Broom-seller

Making a living

Come rain or shine, Trevlin Pilgrim can be found on the road with a broom in hand and a bundle on her head. The 39-year-old single mother of two is making a living by selling brooms three times a week to take care of her four children.

When Sunday Stabroek caught up with Pilgrim on a wet Friday morning she was in Albouystown plying her trade. Easing the bundle of brooms

trevlin Pilgrim

off her head to speak to this newspaper Pilgrim said she has been selling brooms for nearly ten years.

“Years ago back in 1994 before I get me first child ah used to work as a farmer with President College,” Pilgrim said. She stopped farming to take care of her child. Later after she and the father of her children split, Pilgrim said she decided to sell brooms for a living.

“I see it as a way to come out, mek an early living and go home back to ma children,” she explained. A resident of Victoria on the East Coast of Demerara, Pilgrim said she gets up every morning at 4 am and travels to Georgetown.

She arrives in Georgetown around 6 am and purchases 30 brooms from persons selling at the Stabroek Market “and walk from big market to how far ever I reach till all sell out.” Pilgrim said that she walks all over Georgetown and can reach as far as Diamond on the East Bank of Demerara to sell her brooms. She catches a bus she says, and then walks around the community.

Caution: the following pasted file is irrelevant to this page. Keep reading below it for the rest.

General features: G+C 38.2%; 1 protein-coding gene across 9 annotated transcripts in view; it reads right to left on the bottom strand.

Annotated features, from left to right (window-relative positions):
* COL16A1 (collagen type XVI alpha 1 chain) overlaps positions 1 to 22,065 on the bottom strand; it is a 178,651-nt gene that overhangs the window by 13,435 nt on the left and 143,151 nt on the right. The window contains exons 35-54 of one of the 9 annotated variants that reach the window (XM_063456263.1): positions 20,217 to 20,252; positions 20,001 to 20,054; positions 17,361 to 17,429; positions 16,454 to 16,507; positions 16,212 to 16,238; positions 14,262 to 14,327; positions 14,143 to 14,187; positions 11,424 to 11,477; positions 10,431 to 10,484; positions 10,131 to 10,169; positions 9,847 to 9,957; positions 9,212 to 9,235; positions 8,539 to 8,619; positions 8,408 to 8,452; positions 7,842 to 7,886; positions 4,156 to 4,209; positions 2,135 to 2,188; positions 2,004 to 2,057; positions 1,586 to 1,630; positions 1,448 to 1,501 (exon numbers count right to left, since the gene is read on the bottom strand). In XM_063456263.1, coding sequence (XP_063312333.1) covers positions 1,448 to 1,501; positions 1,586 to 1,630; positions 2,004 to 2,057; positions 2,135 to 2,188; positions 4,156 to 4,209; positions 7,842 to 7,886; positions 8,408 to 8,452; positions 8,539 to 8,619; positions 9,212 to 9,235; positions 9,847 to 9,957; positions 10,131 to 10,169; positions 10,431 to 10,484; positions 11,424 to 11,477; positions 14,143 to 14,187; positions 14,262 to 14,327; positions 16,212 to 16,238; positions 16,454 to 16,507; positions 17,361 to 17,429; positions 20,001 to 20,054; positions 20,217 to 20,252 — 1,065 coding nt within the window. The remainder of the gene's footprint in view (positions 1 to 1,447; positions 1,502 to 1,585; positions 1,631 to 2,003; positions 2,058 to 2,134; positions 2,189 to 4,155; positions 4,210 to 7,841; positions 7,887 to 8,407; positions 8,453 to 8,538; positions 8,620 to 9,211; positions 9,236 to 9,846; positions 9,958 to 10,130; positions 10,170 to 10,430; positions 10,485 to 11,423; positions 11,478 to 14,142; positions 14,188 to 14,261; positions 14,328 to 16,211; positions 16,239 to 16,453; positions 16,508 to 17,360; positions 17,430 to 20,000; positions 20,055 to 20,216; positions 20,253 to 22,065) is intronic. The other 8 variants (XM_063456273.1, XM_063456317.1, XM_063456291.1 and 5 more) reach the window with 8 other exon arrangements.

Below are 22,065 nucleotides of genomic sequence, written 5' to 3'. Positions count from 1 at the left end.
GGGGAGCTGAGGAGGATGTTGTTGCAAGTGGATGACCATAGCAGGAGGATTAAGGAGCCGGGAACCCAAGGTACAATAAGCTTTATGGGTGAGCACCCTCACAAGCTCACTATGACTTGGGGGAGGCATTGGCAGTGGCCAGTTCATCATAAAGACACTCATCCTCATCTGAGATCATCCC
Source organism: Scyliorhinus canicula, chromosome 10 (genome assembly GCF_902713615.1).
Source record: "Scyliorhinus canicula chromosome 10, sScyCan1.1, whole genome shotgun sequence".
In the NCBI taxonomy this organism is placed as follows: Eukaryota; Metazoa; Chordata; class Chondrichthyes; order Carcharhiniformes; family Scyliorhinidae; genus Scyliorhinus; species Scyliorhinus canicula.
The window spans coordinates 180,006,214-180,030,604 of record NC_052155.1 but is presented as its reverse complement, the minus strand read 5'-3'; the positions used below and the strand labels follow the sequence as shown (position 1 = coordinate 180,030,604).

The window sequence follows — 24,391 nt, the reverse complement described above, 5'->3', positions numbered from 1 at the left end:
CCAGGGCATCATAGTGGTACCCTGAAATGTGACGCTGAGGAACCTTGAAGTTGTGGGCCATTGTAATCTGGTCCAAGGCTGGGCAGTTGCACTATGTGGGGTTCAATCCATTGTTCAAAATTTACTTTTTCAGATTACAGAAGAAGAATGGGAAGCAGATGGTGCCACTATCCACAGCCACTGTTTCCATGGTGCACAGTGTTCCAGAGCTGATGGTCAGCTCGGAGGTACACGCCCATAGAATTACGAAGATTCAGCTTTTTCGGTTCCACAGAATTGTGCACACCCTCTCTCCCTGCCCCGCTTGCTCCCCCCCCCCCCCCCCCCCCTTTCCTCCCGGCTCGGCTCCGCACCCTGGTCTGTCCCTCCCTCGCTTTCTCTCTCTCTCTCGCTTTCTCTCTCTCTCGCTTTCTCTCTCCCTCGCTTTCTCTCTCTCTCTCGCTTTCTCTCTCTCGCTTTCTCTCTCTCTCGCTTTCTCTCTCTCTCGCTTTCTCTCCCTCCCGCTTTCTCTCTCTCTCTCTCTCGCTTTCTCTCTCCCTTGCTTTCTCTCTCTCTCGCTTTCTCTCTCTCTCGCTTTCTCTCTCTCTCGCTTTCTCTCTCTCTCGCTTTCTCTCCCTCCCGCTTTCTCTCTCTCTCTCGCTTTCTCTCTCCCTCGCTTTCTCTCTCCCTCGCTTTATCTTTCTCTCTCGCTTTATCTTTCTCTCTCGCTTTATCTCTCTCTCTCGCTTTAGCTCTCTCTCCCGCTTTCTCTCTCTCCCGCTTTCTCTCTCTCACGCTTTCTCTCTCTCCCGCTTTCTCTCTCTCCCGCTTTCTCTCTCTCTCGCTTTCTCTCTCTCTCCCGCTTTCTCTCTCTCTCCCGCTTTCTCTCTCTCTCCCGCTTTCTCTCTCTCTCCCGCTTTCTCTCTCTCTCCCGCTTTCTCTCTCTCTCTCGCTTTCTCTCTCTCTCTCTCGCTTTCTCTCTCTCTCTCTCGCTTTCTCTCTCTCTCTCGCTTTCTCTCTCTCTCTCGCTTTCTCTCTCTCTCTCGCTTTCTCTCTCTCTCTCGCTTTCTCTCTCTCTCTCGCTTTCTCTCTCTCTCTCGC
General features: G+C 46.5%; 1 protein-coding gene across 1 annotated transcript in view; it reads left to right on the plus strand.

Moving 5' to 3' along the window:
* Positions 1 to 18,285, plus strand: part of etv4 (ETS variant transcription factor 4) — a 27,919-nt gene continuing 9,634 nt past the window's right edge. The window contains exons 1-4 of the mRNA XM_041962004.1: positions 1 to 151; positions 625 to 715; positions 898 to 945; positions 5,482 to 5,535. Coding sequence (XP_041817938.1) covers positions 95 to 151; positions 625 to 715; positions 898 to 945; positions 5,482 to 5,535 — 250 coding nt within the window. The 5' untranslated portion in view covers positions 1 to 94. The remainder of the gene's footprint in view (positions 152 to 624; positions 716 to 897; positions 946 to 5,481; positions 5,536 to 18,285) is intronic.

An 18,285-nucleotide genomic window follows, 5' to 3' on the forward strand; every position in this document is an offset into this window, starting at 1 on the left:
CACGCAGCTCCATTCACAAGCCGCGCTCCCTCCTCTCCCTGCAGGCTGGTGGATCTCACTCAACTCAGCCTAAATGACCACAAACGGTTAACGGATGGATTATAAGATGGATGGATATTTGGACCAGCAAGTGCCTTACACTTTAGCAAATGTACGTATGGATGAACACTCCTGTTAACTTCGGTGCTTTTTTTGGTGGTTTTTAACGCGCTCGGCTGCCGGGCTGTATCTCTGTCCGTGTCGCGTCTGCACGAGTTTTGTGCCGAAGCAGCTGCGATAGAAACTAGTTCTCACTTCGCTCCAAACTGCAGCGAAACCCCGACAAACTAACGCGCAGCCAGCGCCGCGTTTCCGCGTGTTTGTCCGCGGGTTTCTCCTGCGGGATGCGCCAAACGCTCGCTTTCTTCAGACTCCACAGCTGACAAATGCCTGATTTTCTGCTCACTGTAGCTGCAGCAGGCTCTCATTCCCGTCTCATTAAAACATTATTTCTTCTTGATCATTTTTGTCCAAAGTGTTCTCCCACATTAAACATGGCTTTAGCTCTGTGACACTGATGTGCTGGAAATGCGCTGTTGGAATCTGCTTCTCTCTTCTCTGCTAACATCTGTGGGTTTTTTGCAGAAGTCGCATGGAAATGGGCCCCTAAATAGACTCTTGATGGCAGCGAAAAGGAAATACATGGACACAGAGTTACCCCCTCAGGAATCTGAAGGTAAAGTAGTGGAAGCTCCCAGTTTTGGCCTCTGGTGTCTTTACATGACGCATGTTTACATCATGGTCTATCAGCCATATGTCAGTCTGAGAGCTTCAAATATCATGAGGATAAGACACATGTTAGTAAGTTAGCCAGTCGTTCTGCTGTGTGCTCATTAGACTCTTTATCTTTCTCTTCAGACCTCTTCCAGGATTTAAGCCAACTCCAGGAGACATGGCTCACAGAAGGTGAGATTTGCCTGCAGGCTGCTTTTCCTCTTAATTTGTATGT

“It’s a lot of walking but yah got to get the strength from God. Sometimes it easy, sometimes it hard.” Pilgrim went on to say that the rainy weather makes her job difficult sometimes, but when the sun shines she can go further as long as she has a bottle of water in hand. “Even though the walking hard, it beneficial to me. It make me feel more comfortable that I can go in the market and buy ma own thing without having to depend on anybody.”

Currently, Pilgrim said she is working towards owing her own house one day. Her eldest child had recently found employment with fishers and was now contributing to work. Every day Pilgrim said she tells her children, “I hoping ya’ll tek in ya’ll education and get big and get job so that they don’t have to be doing this.”

These children enjoyed being pushed home by a cousin

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